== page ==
Underground Cinema 12: Origin & August-September 1970
Beginning in the early 1960s, one of the main venues where audiences could watch underground films outside of New York City was the midnight movie screening series called Underground Cinema 12.
The origins of Underground Cinema 12 were related by one of its founders, Mike Getz, to the Alternative Projections historical project. Getz was the manager of the Cinema Theater in Hollywood, California when he was approached by John Fles, who had been holding alternative cinema screenings around Los Angeles, such as in the Jewish and Ukrainian cultural centers.
Fles had the idea to run a regular midnight movie screening series in an actual movie theater, which Getz quickly agreed to host. The Cinema Theater typically ran foreign films and independent cinema, so screening underground films at midnight seemed like a good match. Initially, the series was called Movies ‘Round Midnight and it premiered on Columbus Day 1963 with a screening of Jack Smith‘s Flaming Creatures, Gregory Markopoulos‘s Twice a Man, and a chapter of Stan Brakhage‘s Dog Star Man.
According to Getz, Movies ‘Round Midnight was about an immediate success in L.A., so after a few years the idea popped up that perhaps the series could screen in other theaters across the country. The Cinema Theater was owned by Getz’s uncle, Louis Sher, who owned a national chain of theaters called the Art Theater Guild, Inc.
Also at this time, Fles quit Movies ‘Round Midnight and Getz re-branded the series as Underground Cinema 12. The series first moved to the Presidio Theater in San Francisco, then expanded to others. In his interview with Alternative Projections, Getz says the series screened at all of Sher’s theaters, which were located in cities such as Memphis, Seattle, New Orleans, Louisville and many more.
Two theaters that Sher owned were in Ohio: The Westwood Theatre at 16200 Hilliard Road in Lakewood and the Art Theatre at 1924 Wayne Avenue in Dayton. The Underground Film Journal has acquired a collection of poster-sized programs from the Underground Cinema 12 events at these two theaters.
One poster, which you can click to embiggen either above or below, is from the Westwood Theatre and lists the Saturday midnight screenings held in August and September 1970.
The rest of the posters, which will be featured in upcoming Journal articles, are all from the Art Theatre from the years 1971-72.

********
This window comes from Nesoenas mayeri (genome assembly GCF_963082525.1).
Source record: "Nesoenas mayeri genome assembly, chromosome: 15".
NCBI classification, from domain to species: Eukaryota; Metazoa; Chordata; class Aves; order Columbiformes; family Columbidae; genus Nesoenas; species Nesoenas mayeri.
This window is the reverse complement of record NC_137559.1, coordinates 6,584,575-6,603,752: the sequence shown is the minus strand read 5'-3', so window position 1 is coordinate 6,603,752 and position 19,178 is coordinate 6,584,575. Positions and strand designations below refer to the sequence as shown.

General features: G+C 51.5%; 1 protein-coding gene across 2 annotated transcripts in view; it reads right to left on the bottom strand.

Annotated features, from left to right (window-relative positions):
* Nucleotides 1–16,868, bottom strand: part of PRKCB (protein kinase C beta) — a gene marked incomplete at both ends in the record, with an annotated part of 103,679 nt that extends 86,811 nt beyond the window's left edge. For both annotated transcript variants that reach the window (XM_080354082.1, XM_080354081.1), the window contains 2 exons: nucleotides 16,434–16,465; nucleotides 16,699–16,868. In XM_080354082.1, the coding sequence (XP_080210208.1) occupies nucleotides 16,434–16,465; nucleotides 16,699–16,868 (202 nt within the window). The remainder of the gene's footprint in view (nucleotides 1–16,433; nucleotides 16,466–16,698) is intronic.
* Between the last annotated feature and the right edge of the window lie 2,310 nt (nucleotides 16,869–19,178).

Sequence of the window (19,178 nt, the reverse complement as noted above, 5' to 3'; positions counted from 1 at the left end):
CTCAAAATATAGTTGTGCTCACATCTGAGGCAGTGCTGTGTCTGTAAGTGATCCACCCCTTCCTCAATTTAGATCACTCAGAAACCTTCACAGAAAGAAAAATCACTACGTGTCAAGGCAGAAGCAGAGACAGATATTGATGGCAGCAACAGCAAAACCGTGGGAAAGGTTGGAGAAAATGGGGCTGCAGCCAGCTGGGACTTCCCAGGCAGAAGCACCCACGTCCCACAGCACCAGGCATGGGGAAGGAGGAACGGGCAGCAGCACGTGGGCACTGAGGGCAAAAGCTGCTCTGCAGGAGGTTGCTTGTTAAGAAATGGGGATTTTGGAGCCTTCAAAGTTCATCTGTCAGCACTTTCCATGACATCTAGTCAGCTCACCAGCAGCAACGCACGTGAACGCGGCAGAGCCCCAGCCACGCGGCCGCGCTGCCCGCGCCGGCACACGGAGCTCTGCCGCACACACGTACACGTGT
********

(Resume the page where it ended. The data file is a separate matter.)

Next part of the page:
Both theaters have since closed down and have been demolished. But, while in operation, both theaters also changed from showing “art films” to showing hardcore pornography. Through the Underground Cinema 12 posters, it’s clear that Getz focused on the more salacious aspects of underground film in his selections. Nudity, drug use, hippies and other counter-cultural references abound in these posters, especially in the later ones. What’s not clear is if the Westwood and the Art were showing pornography in 1970-72 at the time of these posters.
Below is the schedule of the 1970 Westwood poster that the Journal owns; and below that is a scan of the actual poster. We have not transcribed the descriptions of each film, so you can find a lot more information in the scan.
A fresh collection of cinematic styles by a new generation of young filmmakers
The Matchseller, dir. Lawrence Lewis
Untitled, dir. Chris Munger
Now That the Buffalo’s Gone, dir. Bert Gershfield
Behind Every Good Man, dir. Nikolai Ursin
Son of Heatwave, dir. John Fizdale
Reliquary, dir. Judith Reidel
Anselmo, dir. Chick Strand
Orange, dir. Karen Johnson
Numbers, dir. James Hill
Sound of Flesh, dir. John Stewart
7362, dir. Pat O’Neill
Breakfast Dance, dir. David Wilson
Opus, dir. Colin Higgins
No More Excuses, dir. Robert Downey, Sr.
Mate Game, dir. Paul Kagan
Life Game, dir. Tom Valens
“The Guna Reals”
A variety of visions from the midwest’s most mature underground filmmaker: Ron Nameth
Jean-Luc God Interview & The Family
Arts Reel #2
Chafed Elbows, dir. Robert Downey, Sr.
Soc. Sci. 127, dir. Danny Lyon
Interview With Spencer Lynch, dir. Andrew Harmon
“3 Unusual Chicks Try To Get What They Really Need”
Song for My Sister, dir. John Klein
Telescenic, dir. David Batterson
Window Panes, dir. Peter Conn
The Human Race, dir. Jeff Dell
Mother of Five, dir. David McLaughlin
Quick Rise, dir. Norman Gerard
The Veins in Jane Flow Mainly With Cocaine, dir. Bob Giorgio
“Underwear and Astronauts, Nude Milk Orgies & Chicken Soup”
Eagle Spirit, dir. Glenn Johnson
Chicken Soup, dir. Kenny Schneider
No Dominion, dir. Larry Booth
Lord of the Pigs, dir. Don Pietro
Integration, dir. Georgie Klauber
Your Astronauts, dir. Tom Palazzolo
Then, dir. David-Oliver Pfeil
Underwear, dir. Paul Marshall
Oh Dem Bananas, dir. David Beuhler
I Am Curious (F.O.), dir. Fred Sternkopf
The Aquarium, dir. Victorr Erma
Runaway, dir. Standish Lawder
“New Highlights From the More Recent Past”
Within the past 6 months these have turned most of you on the most
Project One, dir. David Lourie
President Nixon’s Inaugural Address, dir. Kevin Rafferty
The National Flower of Brooklyn, dir. Tom McDonough
Face Junk, dir. Richard Bartlett
A Day in the Park, dir. Ted Santos
Demonstration Movie I, dir. Ron Finne
Sean, dir. Ralph Arlyck
The Rose, dir. Larry Booth